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The psychology of why we hide purchases from our spouses

Tess Vigeland Feb 5, 2011
Tedd Keith sits in the latest car he bought and hid from his wife Mindi -- it's a 1931 Ford Model A Tudor. Josh Rogosin/Marketplace Money

The psychology of why we hide purchases from our spouses

Tess Vigeland Feb 5, 2011
Tedd Keith sits in the latest car he bought and hid from his wife Mindi -- it's a 1931 Ford Model A Tudor. Josh Rogosin/Marketplace Money


Tess Vigeland: And now for a segment we’ll call “Talk to Marketplace Money and we’ll make sure by the end you want a divorce attorney.” We’re going to talk about financial infidelity. Specifically spouses who hide purchases from each other. And before you judge, bear in mind that a recent survey from an outfit called CESI Debt Solutions found 80 percent of married respondents said they do this.

Now you’d think no one in their right mind would want to talk on national radio about it. But you’d be wrong.

Mary Barnes: This is our joint closet. However, my husband only comes on this side and I come way back in here so I do a lot of my hiding my stuff back here.

That is 40-year-old Mary Barnes of Redondo Beach, Calif. And she was taking us on a tour of hidden purchases in a medium-sized closet that she shares with 44-year-old Chris, her husband of eight years. He works in the pharmaceutical industry, she teaches preschool, they have two kids.

Mary is whispering a little ’cause Chris is right downstairs.

Mary Barnes: I was just at my favorite store over Christmas and I haven’t even pulled it out but I have some stuff here. So this stuff I haven’t even brought out yet.

She had a shopping bag of workout clothes in one hand. And then Mary pulled out a box that seemed like it would be hard to miss in such a tight space.

Mary Barnes: Well I got it before my husband got home. The clothes were up high so he didn’t see it. Honestly, I’m not really sure why this happens. I guess because things that I feel are important to me, he doesn’t necessarily feel are important and that we could spend that money somewhere else.

How much spending are we talking about here? About $300 worth. She received that money as a Christmas gift. But still felt compelled to hide the purchases she’d made with it. She says she feels judged. And guilty.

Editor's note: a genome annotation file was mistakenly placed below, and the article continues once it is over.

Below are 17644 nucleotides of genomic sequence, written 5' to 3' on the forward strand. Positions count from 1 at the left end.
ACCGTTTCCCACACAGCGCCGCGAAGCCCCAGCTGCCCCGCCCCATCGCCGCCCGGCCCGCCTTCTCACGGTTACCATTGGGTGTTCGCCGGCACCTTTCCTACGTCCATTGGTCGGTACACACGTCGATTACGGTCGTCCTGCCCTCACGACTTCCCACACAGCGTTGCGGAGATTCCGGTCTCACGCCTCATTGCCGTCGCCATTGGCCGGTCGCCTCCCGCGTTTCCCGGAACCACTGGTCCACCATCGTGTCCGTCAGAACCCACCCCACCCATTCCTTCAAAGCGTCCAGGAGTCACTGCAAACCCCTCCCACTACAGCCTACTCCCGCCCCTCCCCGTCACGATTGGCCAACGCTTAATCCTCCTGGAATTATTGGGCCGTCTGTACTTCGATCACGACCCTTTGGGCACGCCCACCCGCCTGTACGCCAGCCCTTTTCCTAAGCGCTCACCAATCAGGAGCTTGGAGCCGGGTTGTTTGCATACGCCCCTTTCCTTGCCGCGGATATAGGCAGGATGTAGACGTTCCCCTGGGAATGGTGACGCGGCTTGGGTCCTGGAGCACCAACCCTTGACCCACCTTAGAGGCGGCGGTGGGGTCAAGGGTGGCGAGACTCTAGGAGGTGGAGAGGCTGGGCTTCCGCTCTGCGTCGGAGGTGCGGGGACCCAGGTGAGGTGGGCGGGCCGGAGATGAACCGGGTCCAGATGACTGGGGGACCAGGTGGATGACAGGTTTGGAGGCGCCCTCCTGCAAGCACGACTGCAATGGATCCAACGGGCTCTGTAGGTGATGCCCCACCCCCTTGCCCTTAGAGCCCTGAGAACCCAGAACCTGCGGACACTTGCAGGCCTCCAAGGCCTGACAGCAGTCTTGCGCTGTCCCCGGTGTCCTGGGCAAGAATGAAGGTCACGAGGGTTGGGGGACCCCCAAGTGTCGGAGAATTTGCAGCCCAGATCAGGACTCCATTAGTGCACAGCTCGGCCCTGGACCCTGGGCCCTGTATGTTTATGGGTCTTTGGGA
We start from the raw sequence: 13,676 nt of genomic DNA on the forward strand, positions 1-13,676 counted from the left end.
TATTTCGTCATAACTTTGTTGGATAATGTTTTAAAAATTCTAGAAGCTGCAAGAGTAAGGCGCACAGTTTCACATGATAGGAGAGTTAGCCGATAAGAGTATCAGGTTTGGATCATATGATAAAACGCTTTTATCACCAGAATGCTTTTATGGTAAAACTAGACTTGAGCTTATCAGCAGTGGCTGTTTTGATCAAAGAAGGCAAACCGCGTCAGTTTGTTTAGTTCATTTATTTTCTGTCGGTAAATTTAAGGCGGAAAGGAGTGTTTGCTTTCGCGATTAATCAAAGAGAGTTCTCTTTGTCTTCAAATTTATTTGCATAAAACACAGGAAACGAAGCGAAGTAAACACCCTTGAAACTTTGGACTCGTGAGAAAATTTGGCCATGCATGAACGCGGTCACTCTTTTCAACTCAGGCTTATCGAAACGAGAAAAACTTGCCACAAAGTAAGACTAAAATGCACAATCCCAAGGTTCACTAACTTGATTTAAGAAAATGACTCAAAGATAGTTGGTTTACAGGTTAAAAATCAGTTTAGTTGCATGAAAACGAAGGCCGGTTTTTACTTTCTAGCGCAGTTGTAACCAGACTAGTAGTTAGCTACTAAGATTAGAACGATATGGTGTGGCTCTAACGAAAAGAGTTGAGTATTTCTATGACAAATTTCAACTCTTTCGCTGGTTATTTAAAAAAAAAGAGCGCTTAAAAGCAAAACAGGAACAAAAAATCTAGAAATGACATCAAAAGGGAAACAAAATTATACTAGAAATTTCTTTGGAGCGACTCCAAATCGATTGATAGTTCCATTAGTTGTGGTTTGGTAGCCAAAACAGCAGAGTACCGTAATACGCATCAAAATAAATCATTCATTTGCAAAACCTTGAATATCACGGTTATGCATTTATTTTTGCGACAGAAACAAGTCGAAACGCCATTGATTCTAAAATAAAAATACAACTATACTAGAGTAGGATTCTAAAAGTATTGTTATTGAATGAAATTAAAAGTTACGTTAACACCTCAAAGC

But surely Chris isn’t totally unaware that this is happening, right?

Chris Barnes: I don’t know if she actively hides them. It’s more like they’re hidden in plain sight. You know what I mean?

Indeed we do. But let’s hear that one more time and let him finish the thought.

Chris Barnes: I don’t know if she actively hides them. It’s more like they’re hidden in plain sight. You know what I mean? And my purchases are, too.

Wait, what? Yes, he hides purchases, too. Music, mostly.

Chris Barnes: I don’t think we lie to each other. I just think we don’t actively tell each other. Don’t ask, don’t tell!

Vigeland: Yes, but that’s been repealed.

Chris Barnes: That’s true exactly. I gotta get with the times.

Victoria Collins: Maybe it’s a little bit lying because you’re hiding it from ’em. Actually no, there isn’t a distinction. Lying and withholding the truth, but I think intent here is really important.

That’s Victoria Collins. She’s a psychologist who specializes in money and relationships. And we asked her to help explain why people who love and trust each other enough to get married would keep such seemingly trivial secrets.

Collins: Part of the reason that we don’t want to tell our spouse about spending is that we don’t want to feel like a child again.

In other words, we don’t want a spouse questioning every dollar we spend or making judgments about what we buy. We’re adults, right?